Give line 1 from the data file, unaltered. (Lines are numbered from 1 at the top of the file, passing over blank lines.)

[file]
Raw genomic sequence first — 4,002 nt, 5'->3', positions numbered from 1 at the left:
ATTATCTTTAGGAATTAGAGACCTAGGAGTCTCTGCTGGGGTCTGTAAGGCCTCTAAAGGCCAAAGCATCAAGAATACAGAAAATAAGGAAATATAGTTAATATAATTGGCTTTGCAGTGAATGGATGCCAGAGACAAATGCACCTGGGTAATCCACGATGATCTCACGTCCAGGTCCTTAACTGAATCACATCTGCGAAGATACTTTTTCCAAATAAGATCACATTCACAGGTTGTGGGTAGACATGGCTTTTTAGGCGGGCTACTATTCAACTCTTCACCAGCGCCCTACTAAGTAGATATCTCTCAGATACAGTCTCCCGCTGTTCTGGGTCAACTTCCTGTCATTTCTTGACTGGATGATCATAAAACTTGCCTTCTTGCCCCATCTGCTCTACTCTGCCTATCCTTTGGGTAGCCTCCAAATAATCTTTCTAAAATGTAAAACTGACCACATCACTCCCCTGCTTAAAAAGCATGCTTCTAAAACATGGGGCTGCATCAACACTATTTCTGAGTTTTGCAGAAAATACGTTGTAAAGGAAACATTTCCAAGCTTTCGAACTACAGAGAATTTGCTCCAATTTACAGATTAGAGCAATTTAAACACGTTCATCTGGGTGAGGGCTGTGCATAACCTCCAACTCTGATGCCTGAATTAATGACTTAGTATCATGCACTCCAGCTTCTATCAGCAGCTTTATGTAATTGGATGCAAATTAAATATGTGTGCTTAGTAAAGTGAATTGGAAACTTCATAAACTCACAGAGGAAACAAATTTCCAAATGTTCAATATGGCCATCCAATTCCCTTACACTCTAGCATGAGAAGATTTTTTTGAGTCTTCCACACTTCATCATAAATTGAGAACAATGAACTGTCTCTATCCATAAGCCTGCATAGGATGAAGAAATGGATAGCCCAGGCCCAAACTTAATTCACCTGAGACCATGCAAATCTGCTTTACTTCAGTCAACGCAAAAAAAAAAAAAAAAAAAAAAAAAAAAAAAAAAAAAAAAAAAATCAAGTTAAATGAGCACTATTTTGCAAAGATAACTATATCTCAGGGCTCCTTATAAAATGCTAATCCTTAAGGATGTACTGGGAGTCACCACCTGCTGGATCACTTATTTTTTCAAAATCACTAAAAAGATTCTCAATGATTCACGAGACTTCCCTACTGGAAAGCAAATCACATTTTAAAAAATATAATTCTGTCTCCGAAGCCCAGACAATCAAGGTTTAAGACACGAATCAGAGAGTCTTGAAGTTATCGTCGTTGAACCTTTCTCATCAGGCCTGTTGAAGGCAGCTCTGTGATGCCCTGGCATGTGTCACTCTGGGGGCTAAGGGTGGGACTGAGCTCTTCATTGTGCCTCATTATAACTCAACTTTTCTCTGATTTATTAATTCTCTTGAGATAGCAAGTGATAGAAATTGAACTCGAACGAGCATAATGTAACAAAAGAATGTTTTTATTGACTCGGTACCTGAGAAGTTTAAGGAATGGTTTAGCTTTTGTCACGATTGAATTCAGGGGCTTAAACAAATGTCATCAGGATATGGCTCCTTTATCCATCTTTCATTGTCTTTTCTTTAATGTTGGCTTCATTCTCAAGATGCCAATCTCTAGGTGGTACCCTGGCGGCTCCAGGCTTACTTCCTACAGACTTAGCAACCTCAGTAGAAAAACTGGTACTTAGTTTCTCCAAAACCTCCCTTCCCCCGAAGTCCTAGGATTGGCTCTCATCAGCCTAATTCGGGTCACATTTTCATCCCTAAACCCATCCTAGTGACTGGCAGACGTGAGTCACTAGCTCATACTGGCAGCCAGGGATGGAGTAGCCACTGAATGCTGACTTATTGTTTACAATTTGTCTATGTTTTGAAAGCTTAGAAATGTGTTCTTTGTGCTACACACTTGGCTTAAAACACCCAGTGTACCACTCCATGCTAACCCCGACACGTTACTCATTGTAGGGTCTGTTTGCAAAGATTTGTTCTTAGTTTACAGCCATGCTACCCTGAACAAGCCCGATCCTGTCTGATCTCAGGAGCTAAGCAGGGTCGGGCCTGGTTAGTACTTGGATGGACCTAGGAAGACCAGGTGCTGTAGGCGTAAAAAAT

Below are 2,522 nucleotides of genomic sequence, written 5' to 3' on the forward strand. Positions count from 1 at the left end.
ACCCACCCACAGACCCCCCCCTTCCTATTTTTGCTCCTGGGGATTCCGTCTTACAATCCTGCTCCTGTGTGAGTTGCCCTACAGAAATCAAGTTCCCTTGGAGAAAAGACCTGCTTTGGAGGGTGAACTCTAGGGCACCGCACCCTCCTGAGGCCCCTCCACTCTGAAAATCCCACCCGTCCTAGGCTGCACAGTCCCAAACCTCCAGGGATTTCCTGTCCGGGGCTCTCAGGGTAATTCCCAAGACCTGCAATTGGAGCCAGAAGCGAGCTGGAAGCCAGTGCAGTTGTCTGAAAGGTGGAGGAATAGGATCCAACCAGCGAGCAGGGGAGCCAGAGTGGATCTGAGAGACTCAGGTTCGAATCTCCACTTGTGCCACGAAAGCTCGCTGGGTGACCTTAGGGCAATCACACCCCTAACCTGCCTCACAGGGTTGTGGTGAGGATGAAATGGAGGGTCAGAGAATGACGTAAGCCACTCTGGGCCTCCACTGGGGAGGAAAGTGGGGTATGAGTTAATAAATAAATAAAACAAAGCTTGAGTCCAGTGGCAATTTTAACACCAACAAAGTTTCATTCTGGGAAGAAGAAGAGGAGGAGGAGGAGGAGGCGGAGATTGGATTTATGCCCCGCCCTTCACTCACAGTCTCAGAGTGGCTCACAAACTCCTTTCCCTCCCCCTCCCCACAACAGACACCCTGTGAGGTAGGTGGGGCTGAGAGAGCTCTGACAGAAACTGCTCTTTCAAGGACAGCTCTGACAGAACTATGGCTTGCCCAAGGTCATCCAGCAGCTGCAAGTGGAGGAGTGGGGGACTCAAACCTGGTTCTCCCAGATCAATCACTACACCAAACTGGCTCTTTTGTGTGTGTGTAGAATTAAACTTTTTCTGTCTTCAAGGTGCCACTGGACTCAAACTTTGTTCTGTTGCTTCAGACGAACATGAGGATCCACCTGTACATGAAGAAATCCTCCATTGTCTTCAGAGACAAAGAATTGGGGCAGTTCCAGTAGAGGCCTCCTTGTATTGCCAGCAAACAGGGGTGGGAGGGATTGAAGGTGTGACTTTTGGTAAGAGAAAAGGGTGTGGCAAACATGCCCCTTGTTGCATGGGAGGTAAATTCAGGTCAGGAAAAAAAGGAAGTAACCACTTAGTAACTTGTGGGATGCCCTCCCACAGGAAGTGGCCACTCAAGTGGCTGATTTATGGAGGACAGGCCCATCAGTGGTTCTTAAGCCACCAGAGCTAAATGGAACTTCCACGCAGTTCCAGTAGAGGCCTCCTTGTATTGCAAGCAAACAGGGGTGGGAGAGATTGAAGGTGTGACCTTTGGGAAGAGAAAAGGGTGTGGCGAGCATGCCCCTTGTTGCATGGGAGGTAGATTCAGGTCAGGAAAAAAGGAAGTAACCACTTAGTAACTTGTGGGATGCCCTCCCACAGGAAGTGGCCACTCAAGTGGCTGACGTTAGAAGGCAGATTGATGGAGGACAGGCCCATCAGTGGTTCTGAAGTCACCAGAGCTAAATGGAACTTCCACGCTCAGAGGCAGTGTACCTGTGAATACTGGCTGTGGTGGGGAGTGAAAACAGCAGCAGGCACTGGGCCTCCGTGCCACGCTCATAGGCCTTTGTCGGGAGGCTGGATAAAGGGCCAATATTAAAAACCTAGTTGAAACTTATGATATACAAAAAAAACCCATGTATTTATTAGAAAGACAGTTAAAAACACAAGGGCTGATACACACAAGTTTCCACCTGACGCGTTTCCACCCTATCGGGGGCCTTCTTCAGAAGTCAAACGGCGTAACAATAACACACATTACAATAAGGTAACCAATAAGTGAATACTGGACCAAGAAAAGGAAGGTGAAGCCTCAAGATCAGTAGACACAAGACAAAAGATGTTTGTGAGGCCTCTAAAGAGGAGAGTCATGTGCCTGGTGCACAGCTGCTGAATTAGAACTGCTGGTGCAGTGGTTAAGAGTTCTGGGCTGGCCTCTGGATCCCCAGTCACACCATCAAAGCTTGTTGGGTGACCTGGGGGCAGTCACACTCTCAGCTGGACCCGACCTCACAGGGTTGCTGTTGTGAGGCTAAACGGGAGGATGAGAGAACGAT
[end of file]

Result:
Raw genomic sequence first — 4,002 nt, 5'->3', positions numbered from 1 at the left: